Pronounced Bruffton, this quite large and very sandy bay is very popular with caravan enthusiasts - there being two caravan parks situated at each end of the beach. The two parks, however, are not directly linked by road, the site at the southern end being accessible by the road from Llangennith, whilst the park at the northern end of the bay can only be reached by the road leading from Llanmadoc.
In past ages, the bay used to be regularly visited by sailing vessels up to 700 tons. These were able to anchor here up until around the 1850s, after which the sand of the Burry Estuary silted the bay too heavily to afford their traffic.
Beachcombing the Sands
The sands here can shift quite drastically with the tides, especially after a gale. At low tides, after the sands have shifted, many a rewarding find have been discovered by walking this stretch of beach. Not so long ago, the handle of a 17th Century sword was discovered, protruding from the sands like King Arthur's Excalibur itself. The handle had become separated from the blade itself but, remarkably, this also was found, and by the same man, a few days later whilst patrolling the same stretch of bay. Historians and archeologists all insist that this area still has a lot of treasure to disclose to the lucky beachcomber.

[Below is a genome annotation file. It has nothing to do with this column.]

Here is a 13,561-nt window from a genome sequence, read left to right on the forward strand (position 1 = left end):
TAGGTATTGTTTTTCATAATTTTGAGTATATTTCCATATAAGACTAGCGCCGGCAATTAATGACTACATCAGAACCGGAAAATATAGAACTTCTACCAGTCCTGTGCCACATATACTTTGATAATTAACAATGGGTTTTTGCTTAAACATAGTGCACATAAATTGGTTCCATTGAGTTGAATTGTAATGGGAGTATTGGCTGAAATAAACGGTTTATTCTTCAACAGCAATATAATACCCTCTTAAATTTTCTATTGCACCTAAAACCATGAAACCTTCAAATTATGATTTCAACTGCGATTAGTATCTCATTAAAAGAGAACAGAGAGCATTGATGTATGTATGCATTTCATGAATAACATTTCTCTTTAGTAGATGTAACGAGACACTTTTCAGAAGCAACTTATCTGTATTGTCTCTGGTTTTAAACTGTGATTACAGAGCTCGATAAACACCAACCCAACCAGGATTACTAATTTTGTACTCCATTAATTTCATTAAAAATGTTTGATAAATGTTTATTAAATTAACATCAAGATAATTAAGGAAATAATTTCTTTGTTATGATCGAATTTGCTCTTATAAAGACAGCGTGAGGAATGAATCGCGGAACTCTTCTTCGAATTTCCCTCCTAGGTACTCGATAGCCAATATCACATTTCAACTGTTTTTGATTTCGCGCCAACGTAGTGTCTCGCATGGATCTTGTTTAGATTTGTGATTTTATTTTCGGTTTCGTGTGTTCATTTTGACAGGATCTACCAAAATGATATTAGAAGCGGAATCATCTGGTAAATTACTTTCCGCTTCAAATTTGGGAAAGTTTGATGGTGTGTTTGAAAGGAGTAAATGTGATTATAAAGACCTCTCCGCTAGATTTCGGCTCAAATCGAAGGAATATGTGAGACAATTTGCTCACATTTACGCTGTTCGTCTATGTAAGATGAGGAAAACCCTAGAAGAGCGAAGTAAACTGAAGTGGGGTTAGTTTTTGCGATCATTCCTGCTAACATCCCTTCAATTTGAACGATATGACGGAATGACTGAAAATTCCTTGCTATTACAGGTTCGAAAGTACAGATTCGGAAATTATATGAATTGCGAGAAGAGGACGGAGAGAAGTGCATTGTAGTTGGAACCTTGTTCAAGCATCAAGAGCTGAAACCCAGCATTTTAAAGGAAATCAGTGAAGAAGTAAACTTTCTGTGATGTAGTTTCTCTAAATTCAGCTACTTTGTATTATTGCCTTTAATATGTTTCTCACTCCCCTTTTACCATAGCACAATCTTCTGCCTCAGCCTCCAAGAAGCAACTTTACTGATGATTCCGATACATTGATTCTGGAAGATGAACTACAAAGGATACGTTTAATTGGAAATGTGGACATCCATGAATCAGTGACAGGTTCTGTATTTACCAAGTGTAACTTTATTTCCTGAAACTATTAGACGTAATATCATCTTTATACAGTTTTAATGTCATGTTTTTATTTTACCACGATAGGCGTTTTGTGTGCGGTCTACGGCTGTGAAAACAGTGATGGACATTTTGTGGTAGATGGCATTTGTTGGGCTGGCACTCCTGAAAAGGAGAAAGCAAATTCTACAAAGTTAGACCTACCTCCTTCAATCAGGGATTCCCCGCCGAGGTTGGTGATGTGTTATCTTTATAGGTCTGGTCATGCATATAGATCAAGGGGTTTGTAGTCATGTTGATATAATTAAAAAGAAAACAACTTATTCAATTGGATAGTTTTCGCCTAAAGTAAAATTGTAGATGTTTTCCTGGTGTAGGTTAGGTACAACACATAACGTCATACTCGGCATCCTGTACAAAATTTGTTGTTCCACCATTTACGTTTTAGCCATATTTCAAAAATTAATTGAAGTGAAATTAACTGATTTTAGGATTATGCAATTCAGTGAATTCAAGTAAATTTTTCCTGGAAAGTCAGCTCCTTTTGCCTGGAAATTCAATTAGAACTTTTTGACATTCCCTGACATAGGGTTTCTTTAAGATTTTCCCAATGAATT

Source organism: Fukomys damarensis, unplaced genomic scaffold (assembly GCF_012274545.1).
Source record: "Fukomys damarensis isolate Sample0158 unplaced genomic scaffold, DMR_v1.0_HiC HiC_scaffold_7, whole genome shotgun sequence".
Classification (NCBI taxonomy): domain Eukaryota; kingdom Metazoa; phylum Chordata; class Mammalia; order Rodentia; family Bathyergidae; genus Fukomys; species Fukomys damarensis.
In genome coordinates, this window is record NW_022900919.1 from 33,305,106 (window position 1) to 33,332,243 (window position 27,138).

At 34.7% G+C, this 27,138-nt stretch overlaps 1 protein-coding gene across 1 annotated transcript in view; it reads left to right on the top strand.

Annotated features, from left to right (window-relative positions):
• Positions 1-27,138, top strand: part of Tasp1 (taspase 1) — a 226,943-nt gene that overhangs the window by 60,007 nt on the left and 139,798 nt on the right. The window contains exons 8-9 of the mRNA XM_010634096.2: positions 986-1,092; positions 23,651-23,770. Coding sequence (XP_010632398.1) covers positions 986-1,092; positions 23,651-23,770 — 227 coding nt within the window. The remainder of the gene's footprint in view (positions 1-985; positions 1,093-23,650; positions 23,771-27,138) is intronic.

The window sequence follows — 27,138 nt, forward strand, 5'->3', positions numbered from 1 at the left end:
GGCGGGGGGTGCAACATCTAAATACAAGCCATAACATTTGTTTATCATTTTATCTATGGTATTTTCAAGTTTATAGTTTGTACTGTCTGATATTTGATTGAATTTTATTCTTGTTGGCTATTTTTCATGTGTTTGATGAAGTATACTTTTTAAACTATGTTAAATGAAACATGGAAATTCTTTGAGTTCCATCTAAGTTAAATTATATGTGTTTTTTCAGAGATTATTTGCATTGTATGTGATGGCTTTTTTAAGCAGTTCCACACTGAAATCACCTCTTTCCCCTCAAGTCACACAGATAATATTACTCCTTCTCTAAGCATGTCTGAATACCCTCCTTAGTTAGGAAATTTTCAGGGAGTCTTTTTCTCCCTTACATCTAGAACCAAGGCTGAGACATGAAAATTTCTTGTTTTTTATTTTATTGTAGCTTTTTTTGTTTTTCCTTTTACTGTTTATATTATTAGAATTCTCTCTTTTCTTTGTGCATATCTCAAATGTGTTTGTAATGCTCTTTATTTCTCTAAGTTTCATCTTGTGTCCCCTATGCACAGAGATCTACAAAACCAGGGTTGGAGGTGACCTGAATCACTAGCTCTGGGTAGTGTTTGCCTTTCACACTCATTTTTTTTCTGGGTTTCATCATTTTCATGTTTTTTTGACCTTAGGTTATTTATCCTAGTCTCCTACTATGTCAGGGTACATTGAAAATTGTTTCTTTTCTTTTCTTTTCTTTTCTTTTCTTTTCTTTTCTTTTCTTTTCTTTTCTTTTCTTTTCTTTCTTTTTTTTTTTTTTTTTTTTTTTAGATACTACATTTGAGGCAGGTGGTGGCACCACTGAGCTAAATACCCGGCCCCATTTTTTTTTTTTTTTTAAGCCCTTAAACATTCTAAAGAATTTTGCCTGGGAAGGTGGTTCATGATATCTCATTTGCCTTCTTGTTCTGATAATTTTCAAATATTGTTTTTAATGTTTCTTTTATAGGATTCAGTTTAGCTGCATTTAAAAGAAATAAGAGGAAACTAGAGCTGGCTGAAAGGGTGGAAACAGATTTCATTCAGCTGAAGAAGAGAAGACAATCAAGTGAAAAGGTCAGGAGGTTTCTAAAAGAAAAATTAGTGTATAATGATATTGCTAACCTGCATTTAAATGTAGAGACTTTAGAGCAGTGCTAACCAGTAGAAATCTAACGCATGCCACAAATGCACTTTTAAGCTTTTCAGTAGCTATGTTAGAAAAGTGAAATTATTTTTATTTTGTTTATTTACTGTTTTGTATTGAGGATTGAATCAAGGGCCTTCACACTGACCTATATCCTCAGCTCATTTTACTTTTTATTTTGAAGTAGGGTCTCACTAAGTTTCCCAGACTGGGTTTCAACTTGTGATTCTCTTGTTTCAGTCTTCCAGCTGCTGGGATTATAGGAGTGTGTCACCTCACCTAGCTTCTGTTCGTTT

At the northern end of the bay, set high amongst the cliff, lays the twin entrance of Spritsail Tor Cave. Discovered in 1839 whilst quarrying the rock here, remains of Ice-Age animals and two fragments of worked bone suggest that the cave was occupied by Palaeolithic man. Further animal and human bones were also uncovered here, along with fragments of pottery, detailing how the cave later came to be used as for domestic and funerary use during the Roman occupation of the area.
To the south-east of the bay, at Foxhole Point, a deep but shallow sea cave with a clean, sandy floor can be found.
The southern end of the bay gives access, at low tide only to a series of small coves, the largest of which is Blue Pool Bay.